We have accounts of mobs, riots, and disturbances in New York and other places in consequence of the Conscription Act. Our information is very meagre; two or three mails are due; the telegraph is interrupted. There have been powerful rains which have caused great damage to the railroads and interrupted all land communication between this and Baltimore.
There are, I think, indubitable evidences of concert in these riotous movements, beyond the accidental and impulsive outbreak of a mob, or mobs. Lee's march into Pennsylvania, the appearance of several Rebel steamers off the coast, the mission of A. H. Stephens to Washington, seem to be parts of one movement, have one origin, are all concerted schemes between the Rebel leaders and Northern sympathizing friends, — the whole put in operation when the Government is enforcing the conscription. This conjunction is not all accidental, but parts of a great plan. In the midst of all this and as a climax comes word that Lee's army has succeeded in recrossing the Potomac. If there had been an understanding between the mob conspirators, the Rebels, and our own officers, the combination of incidents could not have been more advantageous to the Rebels.
The Cabinet-meeting was not full to-day. Two or three of us were there, when Stanton came in with some haste and asked to see the President alone. The two were absent about three minutes in the library. When they returned, the President's countenance indicated trouble and distress; Stanton was disturbed, disconcerted. Usher asked Stanton if he had bad news. He said, “No.” Something was said of the report that Lee had crossed the river. Stanton said abruptly and curtly he knew nothing of Lee's crossing. “I do,” said the President emphatically, with a look of painful rebuke to Stanton. “If he has not got all of his men across, he soon will.”
The President said he did not believe we could take up anything in Cabinet to-day. Probably none of us were in a right frame of mind for deliberation; he was not. He wanted to see General Halleck at once. Stanton left abruptly. I retired slowly. The President hurried and overtook me. We walked together across the lawn to the Departments and stopped and conversed a few moments at the gate. He said, with a voice and countenance which I shall never forget, that he had dreaded yet expected this; that there has seemed to him for a full week a determination that Lee, though we had him in our hands, should escape with his force and plunder. “And that, my God, is the last of this Army of the Potomac! There is bad faith somewhere. Meade has been pressed and urged, but only one of his generals was for an immediate attack, was ready to pounce on Lee; the rest held back. What does it mean, Mr. Welles? Great God! what does it mean?” I asked what orders had gone from him, while our troops had been quiet with a defeated and broken army in front, almost destitute of ammunition, and an impassable river to prevent their escape. He could not say that anything positive had been done, but both Stanton and Halleck professed to agree with him and he thought Stanton did. Halleck was all the time wanting to hear from Meade. “Why,” said I, “he is within four hours of Meade. Is it not strange that he has not been up there to advise and encourage him?” I stated I had observed the inertness, if not incapacity, of the General-in-Chief, and had hoped that he, who had better and more correct views, would issue peremptory orders. The President immediately softened his tone and said: “Halleck knows better than I what to do. He is a military man, has had a military education. I brought him here to give me military advice. His views and mine are widely different. It is better that I, who am not a military man, should defer to him, rather than he to me.” I told the President I did not profess to be a military man, but there were some things on which I could form perhaps as correct an opinion as General Halleck, and I believed that he, the President, could more correctly, certainly more energetically, direct military movements than Halleck, who, it appeared to me, could originate nothing, and was, as now, all the time waiting to hear from Meade, or whoever was in command.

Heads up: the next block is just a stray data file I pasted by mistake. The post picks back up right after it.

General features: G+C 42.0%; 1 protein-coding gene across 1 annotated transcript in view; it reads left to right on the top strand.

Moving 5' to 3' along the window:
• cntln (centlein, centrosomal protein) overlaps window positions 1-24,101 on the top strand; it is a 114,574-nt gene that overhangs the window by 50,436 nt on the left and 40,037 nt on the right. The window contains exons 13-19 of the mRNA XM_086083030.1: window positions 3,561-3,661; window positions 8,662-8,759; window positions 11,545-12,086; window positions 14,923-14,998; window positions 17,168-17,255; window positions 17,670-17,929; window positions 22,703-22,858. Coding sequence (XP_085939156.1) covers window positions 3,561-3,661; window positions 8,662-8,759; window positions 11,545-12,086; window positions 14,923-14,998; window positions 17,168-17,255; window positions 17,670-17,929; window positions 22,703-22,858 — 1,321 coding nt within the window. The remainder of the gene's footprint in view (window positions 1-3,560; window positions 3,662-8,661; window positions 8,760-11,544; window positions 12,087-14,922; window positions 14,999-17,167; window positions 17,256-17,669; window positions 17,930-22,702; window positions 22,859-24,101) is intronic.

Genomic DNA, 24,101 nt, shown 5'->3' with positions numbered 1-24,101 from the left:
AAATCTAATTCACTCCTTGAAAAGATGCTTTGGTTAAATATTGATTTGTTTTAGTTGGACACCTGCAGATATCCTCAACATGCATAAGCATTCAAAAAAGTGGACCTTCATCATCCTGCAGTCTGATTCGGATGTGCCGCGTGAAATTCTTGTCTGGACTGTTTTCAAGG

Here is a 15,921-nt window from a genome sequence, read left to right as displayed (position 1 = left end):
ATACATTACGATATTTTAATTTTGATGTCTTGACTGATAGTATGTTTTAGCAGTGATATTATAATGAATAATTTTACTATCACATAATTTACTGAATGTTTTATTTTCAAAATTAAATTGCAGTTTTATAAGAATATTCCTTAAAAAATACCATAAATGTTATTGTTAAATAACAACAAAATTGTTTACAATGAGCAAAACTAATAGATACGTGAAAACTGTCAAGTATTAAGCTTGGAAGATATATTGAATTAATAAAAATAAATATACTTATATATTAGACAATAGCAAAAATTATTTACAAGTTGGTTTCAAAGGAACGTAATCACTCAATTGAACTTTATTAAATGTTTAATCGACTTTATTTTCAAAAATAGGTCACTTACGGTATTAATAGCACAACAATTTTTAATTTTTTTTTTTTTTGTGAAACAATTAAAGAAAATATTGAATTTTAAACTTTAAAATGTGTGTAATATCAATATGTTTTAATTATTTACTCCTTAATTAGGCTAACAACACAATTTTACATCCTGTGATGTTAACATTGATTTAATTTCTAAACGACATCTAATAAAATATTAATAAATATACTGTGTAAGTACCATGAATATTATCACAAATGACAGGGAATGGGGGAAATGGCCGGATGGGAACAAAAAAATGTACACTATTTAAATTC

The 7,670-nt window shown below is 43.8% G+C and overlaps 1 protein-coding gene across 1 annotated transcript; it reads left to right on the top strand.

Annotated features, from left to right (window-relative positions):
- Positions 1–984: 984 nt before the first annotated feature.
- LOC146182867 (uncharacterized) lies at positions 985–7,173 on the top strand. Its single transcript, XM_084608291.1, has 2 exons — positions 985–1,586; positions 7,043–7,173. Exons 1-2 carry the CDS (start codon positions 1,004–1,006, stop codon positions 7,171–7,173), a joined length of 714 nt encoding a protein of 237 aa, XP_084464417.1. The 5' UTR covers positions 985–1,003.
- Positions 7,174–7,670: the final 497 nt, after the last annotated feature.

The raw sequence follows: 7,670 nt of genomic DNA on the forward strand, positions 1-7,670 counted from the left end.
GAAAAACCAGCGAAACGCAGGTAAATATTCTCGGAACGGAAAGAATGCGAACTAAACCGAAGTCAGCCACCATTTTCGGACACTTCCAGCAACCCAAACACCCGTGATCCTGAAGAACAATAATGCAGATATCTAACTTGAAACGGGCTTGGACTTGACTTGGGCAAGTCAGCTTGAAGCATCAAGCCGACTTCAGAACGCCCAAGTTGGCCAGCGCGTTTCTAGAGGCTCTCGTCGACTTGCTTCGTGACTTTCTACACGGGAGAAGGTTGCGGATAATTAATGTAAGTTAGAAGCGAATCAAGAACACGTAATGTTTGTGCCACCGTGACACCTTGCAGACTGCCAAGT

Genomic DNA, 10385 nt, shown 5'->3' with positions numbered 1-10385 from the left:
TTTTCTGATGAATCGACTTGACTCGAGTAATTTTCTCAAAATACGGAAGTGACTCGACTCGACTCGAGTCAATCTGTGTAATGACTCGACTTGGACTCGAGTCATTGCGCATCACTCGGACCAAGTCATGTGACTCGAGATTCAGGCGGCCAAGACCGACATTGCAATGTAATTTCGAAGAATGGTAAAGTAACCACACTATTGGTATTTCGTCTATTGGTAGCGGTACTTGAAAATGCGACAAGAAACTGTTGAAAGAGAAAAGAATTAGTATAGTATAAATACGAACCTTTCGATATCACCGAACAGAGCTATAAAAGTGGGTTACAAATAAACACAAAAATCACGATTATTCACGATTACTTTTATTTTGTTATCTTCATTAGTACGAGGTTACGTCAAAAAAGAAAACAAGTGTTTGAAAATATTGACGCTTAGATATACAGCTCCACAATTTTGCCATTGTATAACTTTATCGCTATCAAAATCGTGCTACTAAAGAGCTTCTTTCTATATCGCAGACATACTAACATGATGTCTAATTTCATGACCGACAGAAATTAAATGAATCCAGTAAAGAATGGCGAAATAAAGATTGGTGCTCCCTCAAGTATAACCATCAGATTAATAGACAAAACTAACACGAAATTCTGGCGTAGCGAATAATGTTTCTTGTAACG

I can see that the shadows which have crossed my mind have clouded the President's also. On only one or two occasions have I ever seen the President so troubled, so dejected and discouraged.
Two hours later I went to the War Department. The President lay upon a sofa in Stanton's room, completely absorbed, overwhelmed with the news. He was, however, though subdued and sad, calm and resolute. Stanton had asked me to come over and read Dana's1 report of the materials found at Vicksburg. The amount is very great, and the force was large. Thirty-one thousand two hundred prisoners have been paroled. Had Meade attacked and captured the army above us, as I verily believe he might have done, the Rebellion would have been ended. He was disposed to attack, I am told, but yielded to his generals, who were opposed. If the war were over, those generals would drop into subordinate positions.
1 Charles A. Dana, Assistant Secretary of War.
SOURCE: Gideon Welles, Diary of Gideon Welles, Secretary of the Navy Under Lincoln and Johnson, Vol. 1: 1861 – March 30, 1864, p. 369-71